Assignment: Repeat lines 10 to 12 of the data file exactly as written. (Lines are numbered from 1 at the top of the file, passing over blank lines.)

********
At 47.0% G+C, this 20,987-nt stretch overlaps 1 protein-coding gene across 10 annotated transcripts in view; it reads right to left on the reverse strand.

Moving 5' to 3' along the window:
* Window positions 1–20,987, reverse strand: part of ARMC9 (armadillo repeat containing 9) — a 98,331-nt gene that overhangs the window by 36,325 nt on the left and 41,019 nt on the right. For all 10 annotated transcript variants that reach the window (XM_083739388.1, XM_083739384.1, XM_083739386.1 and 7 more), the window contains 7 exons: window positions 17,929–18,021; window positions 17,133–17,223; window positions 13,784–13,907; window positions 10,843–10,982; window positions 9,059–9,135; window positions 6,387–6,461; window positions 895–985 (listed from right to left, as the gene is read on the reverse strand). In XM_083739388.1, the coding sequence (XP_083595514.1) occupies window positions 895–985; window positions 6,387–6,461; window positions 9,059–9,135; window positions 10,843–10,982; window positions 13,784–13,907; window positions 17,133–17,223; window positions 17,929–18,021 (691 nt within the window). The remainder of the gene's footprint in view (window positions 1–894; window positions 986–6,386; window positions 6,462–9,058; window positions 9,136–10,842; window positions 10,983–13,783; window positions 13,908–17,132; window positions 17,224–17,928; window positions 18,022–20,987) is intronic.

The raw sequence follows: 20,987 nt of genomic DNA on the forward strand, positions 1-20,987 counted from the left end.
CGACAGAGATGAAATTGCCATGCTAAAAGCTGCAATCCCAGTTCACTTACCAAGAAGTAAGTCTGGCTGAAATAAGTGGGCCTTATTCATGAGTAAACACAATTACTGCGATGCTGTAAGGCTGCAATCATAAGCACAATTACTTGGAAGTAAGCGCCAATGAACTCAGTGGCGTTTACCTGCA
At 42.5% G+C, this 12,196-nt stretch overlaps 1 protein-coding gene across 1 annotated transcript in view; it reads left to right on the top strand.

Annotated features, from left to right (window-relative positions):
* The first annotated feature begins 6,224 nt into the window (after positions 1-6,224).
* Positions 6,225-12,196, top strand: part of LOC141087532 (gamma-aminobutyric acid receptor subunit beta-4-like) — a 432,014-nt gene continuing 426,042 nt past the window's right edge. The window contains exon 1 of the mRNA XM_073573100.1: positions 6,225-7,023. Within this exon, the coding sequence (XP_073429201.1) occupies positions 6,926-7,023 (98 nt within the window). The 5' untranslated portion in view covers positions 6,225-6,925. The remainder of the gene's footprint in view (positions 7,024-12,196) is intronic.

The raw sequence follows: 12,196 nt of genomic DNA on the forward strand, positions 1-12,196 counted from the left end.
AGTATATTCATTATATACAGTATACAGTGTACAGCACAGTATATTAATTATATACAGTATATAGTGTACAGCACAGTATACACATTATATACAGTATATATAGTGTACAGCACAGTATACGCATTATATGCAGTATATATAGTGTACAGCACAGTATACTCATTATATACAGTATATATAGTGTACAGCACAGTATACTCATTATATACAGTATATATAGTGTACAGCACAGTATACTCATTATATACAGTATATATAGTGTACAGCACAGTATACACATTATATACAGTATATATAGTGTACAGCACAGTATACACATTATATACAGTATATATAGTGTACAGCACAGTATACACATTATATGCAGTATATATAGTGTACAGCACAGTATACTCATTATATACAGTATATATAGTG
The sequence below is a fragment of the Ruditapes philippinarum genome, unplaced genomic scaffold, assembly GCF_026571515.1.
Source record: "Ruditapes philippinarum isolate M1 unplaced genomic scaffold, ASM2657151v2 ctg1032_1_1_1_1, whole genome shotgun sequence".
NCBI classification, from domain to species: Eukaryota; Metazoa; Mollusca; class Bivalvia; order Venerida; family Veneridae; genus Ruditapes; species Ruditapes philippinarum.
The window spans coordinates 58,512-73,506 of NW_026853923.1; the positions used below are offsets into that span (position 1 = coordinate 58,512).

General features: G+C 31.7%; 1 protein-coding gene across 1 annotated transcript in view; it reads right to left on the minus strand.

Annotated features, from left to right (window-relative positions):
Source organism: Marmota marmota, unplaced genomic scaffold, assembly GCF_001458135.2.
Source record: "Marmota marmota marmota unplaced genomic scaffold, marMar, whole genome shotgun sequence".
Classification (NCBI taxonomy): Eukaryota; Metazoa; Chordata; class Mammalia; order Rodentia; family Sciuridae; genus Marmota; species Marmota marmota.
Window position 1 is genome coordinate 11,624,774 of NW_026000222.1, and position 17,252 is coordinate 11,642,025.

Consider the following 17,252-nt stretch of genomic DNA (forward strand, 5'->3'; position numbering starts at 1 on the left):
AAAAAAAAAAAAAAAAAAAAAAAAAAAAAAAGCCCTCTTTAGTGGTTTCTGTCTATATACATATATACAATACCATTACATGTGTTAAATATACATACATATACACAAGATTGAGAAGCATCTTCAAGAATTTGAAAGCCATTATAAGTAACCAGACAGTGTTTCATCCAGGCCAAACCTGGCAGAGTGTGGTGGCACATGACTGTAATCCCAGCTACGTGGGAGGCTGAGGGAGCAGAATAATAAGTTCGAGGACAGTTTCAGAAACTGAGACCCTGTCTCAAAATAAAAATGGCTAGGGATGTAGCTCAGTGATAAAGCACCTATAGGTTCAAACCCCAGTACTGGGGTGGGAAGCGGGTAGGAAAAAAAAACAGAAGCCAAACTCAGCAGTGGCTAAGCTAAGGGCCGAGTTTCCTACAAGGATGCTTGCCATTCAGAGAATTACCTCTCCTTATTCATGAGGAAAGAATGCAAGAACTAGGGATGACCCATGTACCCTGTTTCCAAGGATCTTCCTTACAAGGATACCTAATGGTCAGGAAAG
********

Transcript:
The raw sequence follows: 12,196 nt of genomic DNA on the forward strand, positions 1-12,196 counted from the left end.
AGTATATTCATTATATACAGTATACAGTGTACAGCACAGTATATTAATTATATACAGTATATAGTGTACAGCACAGTATACACATTATATACAGTATATATAGTGTACAGCACAGTATACGCATTATATGCAGTATATATAGTGTACAGCACAGTATACTCATTATATACAGTATATATAGTGTACAGCACAGTATACTCATTATATACAGTATATATAGTGTACAGCACAGTATACTCATTATATACAGTATATATAGTGTACAGCACAGTATACACATTATATACAGTATATATAGTGTACAGCACAGTATACACATTATATACAGTATATATAGTGTACAGCACAGTATACACATTATATGCAGTATATATAGTGTACAGCACAGTATACTCATTATATACAGTATATATAGTG
The sequence below is a fragment of the Ruditapes philippinarum genome, unplaced genomic scaffold, assembly GCF_026571515.1.